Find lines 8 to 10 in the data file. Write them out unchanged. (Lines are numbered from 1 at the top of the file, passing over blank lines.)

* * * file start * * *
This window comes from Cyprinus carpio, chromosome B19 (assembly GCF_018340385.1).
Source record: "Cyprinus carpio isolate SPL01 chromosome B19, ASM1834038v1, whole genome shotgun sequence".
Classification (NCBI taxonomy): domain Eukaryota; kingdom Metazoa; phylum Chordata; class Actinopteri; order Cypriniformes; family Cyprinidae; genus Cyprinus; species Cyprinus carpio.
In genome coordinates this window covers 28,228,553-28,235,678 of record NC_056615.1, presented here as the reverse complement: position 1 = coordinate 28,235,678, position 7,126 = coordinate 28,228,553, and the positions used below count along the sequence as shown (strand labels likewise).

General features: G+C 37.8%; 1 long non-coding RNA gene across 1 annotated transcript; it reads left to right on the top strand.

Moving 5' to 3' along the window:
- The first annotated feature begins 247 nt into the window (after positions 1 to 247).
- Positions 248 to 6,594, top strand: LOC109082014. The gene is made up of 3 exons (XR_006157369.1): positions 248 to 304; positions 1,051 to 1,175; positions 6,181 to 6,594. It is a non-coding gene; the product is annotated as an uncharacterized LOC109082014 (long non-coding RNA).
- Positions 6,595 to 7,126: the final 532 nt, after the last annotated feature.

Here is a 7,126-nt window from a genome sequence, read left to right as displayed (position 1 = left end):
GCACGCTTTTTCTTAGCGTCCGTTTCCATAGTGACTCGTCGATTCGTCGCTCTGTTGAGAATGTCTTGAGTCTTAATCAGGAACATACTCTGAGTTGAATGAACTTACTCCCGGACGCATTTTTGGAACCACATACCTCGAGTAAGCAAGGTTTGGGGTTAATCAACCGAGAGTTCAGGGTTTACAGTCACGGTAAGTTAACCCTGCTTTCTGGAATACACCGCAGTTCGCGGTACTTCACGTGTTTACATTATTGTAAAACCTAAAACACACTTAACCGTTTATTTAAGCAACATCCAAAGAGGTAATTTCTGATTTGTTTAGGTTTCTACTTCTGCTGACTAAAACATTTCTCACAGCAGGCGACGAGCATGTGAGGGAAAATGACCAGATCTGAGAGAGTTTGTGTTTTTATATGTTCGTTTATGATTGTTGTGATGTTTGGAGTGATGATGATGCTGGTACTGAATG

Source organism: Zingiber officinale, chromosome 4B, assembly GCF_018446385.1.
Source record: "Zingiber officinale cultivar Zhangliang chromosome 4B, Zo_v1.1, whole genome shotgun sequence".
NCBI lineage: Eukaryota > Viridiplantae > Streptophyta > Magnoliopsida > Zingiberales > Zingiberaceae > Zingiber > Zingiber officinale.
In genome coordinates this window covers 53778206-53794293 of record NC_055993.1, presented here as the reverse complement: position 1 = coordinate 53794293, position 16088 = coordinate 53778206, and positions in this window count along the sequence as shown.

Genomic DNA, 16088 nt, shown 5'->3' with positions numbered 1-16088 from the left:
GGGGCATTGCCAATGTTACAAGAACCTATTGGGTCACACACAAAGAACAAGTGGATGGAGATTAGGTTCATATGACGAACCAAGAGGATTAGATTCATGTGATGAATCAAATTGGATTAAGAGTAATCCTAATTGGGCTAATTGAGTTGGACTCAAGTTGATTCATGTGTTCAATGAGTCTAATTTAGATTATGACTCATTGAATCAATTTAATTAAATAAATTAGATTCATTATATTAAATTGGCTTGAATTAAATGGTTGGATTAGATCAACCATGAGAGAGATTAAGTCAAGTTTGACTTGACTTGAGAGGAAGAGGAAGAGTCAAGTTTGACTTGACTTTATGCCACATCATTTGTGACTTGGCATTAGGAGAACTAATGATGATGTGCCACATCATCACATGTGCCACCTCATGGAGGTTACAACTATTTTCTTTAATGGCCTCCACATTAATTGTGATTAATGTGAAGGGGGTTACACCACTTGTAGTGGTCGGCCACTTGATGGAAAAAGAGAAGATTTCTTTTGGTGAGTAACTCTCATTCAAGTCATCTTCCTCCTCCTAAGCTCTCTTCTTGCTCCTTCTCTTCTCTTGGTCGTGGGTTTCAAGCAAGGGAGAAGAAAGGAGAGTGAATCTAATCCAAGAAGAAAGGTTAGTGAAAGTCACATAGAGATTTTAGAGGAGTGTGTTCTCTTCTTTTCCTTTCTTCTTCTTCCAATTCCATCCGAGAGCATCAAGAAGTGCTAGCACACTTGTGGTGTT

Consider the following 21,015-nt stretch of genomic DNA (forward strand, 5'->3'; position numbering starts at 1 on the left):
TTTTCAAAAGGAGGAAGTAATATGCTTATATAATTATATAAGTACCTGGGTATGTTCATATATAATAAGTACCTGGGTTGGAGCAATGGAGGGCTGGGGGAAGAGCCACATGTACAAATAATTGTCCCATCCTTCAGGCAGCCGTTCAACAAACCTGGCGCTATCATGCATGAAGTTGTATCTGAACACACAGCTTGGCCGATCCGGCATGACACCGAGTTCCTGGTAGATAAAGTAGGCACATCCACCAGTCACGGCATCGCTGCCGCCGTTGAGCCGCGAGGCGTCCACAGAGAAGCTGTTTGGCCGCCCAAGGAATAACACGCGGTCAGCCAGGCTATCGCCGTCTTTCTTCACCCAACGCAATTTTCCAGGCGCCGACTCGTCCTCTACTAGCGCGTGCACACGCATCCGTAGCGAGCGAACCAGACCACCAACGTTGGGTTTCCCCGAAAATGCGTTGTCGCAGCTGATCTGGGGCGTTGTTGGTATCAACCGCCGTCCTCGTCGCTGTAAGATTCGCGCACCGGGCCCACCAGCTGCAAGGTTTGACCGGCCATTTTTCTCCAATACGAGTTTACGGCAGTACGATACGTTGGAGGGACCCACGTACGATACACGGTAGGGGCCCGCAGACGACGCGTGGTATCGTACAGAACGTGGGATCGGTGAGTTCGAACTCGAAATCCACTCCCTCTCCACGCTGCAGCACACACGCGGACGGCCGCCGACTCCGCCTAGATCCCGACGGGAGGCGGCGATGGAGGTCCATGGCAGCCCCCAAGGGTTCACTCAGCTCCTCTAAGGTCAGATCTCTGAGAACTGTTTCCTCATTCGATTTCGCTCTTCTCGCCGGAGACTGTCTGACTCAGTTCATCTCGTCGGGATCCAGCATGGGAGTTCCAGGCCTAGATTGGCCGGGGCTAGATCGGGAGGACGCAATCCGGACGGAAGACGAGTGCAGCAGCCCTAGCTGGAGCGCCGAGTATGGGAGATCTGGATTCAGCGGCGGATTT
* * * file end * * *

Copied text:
- Positions 248 to 6,594, top strand: LOC109082014. The gene is made up of 3 exons (XR_006157369.1): positions 248 to 304; positions 1,051 to 1,175; positions 6,181 to 6,594. It is a non-coding gene; the product is annotated as an uncharacterized LOC109082014 (long non-coding RNA).
- Positions 6,595 to 7,126: the final 532 nt, after the last annotated feature.

Here is a 7,126-nt window from a genome sequence, read left to right as displayed (position 1 = left end):